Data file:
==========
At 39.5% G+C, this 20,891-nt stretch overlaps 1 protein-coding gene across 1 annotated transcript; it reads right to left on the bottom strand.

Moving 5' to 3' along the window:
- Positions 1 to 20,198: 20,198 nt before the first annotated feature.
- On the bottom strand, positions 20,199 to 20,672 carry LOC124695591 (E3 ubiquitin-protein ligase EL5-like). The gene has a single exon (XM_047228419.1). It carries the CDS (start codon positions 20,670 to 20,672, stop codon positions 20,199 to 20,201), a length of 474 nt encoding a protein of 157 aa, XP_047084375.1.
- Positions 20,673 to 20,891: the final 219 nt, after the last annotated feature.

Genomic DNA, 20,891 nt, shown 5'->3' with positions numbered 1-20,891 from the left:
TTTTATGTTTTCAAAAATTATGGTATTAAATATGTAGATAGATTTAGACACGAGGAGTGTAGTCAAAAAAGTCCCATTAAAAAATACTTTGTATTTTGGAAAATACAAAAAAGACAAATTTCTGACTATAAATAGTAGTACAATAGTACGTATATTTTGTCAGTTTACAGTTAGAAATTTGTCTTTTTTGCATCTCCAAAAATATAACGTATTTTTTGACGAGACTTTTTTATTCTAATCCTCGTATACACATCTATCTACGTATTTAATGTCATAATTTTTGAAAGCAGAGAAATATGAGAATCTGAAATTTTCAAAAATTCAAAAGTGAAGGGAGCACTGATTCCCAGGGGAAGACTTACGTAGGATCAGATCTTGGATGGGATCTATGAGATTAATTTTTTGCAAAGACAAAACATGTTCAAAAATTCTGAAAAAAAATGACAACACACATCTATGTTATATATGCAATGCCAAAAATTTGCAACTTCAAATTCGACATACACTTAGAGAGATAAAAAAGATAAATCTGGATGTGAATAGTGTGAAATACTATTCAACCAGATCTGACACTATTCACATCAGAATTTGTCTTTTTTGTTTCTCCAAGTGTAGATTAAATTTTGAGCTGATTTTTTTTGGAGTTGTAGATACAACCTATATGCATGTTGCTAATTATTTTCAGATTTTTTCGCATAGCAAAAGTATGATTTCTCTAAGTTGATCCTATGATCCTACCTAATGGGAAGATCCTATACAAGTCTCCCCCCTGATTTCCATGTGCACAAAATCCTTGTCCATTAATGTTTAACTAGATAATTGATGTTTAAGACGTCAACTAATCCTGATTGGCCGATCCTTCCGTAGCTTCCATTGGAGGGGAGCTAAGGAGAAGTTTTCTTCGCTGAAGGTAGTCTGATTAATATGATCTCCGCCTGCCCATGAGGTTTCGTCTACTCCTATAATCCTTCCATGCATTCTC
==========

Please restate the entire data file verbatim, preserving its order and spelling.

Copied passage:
At 39.5% G+C, this 20,891-nt stretch overlaps 1 protein-coding gene across 1 annotated transcript; it reads right to left on the bottom strand.

Moving 5' to 3' along the window:
- Positions 1 to 20,198: 20,198 nt before the first annotated feature.
- On the bottom strand, positions 20,199 to 20,672 carry LOC124695591 (E3 ubiquitin-protein ligase EL5-like). The gene has a single exon (XM_047228419.1). It carries the CDS (start codon positions 20,670 to 20,672, stop codon positions 20,199 to 20,201), a length of 474 nt encoding a protein of 157 aa, XP_047084375.1.
- Positions 20,673 to 20,891: the final 219 nt, after the last annotated feature.

Genomic DNA, 20,891 nt, shown 5'->3' with positions numbered 1-20,891 from the left:
TTTTATGTTTTCAAAAATTATGGTATTAAATATGTAGATAGATTTAGACACGAGGAGTGTAGTCAAAAAAGTCCCATTAAAAAATACTTTGTATTTTGGAAAATACAAAAAAGACAAATTTCTGACTATAAATAGTAGTACAATAGTACGTATATTTTGTCAGTTTACAGTTAGAAATTTGTCTTTTTTGCATCTCCAAAAATATAACGTATTTTTTGACGAGACTTTTTTATTCTAATCCTCGTATACACATCTATCTACGTATTTAATGTCATAATTTTTGAAAGCAGAGAAATATGAGAATCTGAAATTTTCAAAAATTCAAAAGTGAAGGGAGCACTGATTCCCAGGGGAAGACTTACGTAGGATCAGATCTTGGATGGGATCTATGAGATTAATTTTTTGCAAAGACAAAACATGTTCAAAAATTCTGAAAAAAAATGACAACACACATCTATGTTATATATGCAATGCCAAAAATTTGCAACTTCAAATTCGACATACACTTAGAGAGATAAAAAAGATAAATCTGGATGTGAATAGTGTGAAATACTATTCAACCAGATCTGACACTATTCACATCAGAATTTGTCTTTTTTGTTTCTCCAAGTGTAGATTAAATTTTGAGCTGATTTTTTTTGGAGTTGTAGATACAACCTATATGCATGTTGCTAATTATTTTCAGATTTTTTCGCATAGCAAAAGTATGATTTCTCTAAGTTGATCCTATGATCCTACCTAATGGGAAGATCCTATACAAGTCTCCCCCCTGATTTCCATGTGCACAAAATCCTTGTCCATTAATGTTTAACTAGATAATTGATGTTTAAGACGTCAACTAATCCTGATTGGCCGATCCTTCCGTAGCTTCCATTGGAGGGGAGCTAAGGAGAAGTTTTCTTCGCTGAAGGTAGTCTGATTAATATGATCTCCGCCTGCCCATGAGGTTTCGTCTACTCCTATAATCCTTCCATGCATTCTC